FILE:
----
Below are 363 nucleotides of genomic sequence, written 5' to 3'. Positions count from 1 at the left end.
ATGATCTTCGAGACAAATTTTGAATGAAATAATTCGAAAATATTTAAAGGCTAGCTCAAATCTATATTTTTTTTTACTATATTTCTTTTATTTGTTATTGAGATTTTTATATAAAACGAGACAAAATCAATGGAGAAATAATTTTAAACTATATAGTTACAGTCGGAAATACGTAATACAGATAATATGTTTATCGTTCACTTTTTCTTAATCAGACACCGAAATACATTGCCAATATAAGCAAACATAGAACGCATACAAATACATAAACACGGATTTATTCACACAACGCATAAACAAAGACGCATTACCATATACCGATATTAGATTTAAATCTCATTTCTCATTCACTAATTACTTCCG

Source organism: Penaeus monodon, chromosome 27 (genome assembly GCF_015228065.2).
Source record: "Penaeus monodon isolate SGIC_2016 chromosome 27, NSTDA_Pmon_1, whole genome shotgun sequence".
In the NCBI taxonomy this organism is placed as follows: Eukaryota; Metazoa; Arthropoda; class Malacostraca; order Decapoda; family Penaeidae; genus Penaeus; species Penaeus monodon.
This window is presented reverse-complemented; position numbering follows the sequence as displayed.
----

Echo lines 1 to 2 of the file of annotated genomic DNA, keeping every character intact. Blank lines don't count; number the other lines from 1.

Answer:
Below are 363 nucleotides of genomic sequence, written 5' to 3'. Positions count from 1 at the left end.
ATGATCTTCGAGACAAATTTTGAATGAAATAATTCGAAAATATTTAAAGGCTAGCTCAAATCTATATTTTTTTTTACTATATTTCTTTTATTTGTTATTGAGATTTTTATATAAAACGAGACAAAATCAATGGAGAAATAATTTTAAACTATATAGTTACAGTCGGAAATACGTAATACAGATAATATGTTTATCGTTCACTTTTTCTTAATCAGACACCGAAATACATTGCCAATATAAGCAAACATAGAACGCATACAAATACATAAACACGGATTTATTCACACAACGCATAAACAAAGACGCATTACCATATACCGATATTAGATTTAAATCTCATTTCTCATTCACTAATTACTTCCG